A house can be similar. You could have nothing wrong now. You may have developed some issues you know nothing about. Termites could move in, the foundation could settle, the roof could develop a leak you missed.

Probably none of the above did happen. Likely the only problem you have now is the roof (how old is it now) may be showing some age. Maybe some paint is not perfect. But what IF something bigger has happened? Would you want to know before or after you have a buyer ready to pay and then finds some problems both of you did not know about? An inspection would help you to avoid that potential problem. Is it worth it? Only you can say, it is your money after all.
0 votes Thank Flag Link Fri Dec 11, 2009
A pre-inspection can help you identify and fix any problems ahead of time which in a buyer's eye will be a good thing. Most homes aren't pre-inspected so it's not a neccessity by any means. I don't think an appraisal is necessary ... just make sure whoever does the CMA does a thorough job. The house will need to be be priced within recently sold comparables and be a better value than homes currently on the market.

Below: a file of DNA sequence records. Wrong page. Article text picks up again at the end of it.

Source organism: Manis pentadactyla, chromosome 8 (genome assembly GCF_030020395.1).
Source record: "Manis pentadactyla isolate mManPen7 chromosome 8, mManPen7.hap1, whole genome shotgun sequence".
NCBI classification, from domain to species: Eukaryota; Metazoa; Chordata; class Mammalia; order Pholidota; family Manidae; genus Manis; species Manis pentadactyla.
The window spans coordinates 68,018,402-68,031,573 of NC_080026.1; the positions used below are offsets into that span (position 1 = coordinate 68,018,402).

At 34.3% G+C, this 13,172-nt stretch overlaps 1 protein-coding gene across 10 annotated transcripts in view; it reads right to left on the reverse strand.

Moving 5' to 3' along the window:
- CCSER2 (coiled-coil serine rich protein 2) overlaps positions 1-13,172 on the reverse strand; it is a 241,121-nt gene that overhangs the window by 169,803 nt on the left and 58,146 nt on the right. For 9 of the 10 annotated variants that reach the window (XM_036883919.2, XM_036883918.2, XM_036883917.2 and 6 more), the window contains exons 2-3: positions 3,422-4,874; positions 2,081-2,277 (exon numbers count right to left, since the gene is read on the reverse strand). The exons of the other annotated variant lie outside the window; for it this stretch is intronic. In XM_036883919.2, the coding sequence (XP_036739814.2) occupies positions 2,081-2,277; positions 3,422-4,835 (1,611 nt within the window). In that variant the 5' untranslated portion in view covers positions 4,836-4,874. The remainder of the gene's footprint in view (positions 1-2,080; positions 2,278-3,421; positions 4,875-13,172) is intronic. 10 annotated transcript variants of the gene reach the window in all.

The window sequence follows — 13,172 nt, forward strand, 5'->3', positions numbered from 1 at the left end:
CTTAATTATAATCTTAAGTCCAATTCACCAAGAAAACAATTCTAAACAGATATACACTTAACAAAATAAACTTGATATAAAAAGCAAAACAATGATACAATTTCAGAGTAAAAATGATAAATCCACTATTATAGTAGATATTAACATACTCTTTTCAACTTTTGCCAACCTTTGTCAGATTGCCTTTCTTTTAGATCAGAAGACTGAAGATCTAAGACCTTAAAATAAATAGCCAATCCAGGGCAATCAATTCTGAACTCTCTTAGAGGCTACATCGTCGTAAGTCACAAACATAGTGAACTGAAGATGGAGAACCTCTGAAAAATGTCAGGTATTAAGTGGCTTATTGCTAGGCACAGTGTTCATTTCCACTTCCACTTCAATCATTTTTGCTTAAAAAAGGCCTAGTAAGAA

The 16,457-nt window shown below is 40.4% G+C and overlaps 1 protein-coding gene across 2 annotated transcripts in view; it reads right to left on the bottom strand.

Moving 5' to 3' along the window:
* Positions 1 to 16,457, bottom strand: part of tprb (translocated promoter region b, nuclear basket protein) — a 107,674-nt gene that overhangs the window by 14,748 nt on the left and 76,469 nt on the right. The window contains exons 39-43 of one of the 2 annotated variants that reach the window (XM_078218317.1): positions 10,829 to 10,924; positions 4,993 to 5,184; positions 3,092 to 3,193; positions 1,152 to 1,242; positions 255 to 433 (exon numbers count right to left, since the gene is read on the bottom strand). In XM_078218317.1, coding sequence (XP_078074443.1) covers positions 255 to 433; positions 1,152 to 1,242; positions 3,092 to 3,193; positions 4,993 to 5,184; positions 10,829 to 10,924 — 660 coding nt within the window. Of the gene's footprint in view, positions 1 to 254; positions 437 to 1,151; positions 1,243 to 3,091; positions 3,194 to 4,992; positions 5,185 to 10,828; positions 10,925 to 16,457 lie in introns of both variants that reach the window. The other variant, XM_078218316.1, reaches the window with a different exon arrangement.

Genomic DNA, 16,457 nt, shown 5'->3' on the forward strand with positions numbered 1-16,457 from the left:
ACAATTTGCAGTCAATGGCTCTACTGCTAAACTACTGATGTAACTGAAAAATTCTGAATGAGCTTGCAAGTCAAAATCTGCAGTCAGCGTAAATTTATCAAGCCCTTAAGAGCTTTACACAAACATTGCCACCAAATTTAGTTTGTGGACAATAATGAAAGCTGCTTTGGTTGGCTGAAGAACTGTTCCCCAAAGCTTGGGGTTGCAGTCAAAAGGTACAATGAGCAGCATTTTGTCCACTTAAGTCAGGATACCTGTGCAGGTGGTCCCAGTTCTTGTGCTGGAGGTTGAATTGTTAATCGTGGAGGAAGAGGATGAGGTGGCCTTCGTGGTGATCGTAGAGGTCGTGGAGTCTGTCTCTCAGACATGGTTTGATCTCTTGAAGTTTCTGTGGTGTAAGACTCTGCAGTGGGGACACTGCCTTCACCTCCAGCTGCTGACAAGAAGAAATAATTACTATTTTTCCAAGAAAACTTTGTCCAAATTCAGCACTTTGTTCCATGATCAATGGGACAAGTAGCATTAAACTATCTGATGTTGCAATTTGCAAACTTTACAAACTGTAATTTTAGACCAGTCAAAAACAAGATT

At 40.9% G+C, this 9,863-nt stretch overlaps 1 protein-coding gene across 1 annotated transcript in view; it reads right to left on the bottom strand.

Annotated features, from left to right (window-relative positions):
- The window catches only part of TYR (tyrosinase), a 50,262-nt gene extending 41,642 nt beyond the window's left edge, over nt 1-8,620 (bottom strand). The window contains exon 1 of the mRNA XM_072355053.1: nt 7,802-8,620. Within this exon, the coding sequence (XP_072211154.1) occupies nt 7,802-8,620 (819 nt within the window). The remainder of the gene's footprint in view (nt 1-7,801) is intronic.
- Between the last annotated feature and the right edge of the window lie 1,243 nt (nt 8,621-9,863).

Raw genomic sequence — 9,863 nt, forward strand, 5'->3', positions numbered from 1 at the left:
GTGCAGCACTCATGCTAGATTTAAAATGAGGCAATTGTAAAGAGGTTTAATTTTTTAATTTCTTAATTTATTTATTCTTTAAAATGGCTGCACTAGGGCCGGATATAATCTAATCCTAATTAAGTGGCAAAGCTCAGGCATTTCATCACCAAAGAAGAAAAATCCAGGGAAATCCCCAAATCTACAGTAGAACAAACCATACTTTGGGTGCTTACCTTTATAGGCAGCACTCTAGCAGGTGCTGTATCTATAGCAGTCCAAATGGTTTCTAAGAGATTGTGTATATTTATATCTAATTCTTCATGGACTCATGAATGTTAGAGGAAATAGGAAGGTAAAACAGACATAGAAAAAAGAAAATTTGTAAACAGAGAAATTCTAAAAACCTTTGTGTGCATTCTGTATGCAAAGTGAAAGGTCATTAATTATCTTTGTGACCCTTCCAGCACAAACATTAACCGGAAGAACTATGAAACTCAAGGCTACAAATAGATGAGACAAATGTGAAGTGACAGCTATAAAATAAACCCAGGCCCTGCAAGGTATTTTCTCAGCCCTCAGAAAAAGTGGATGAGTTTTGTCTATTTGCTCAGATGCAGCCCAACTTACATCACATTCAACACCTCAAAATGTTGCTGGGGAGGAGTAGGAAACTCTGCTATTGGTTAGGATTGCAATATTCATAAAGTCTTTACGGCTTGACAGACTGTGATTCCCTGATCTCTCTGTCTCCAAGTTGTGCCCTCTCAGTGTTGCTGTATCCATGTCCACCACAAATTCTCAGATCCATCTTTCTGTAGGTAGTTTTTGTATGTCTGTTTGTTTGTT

Web Reference: http://www.eathompson.com
0 votes Thank Flag Link Tue Dec 8, 2009
Thank you everyone - our house is unique definitely on our street, and in our area that we have a second full bath, big yard and 2 car garage where as 60% of the homes in the area do not. I didn't intend for the buyer to use that appraisal, but I think it would help show the home is worth what we are asking, and it would also show then if we are asking too much. (I don't want any surprises that we get an offer and it doesn't appraise for that value for some reason. That worries me)

We don't anticipate any issues with the inspection; we still have our report from 5 yrs ago when we bought fixed any issues.
0 votes Thank Flag Link Tue Dec 8, 2009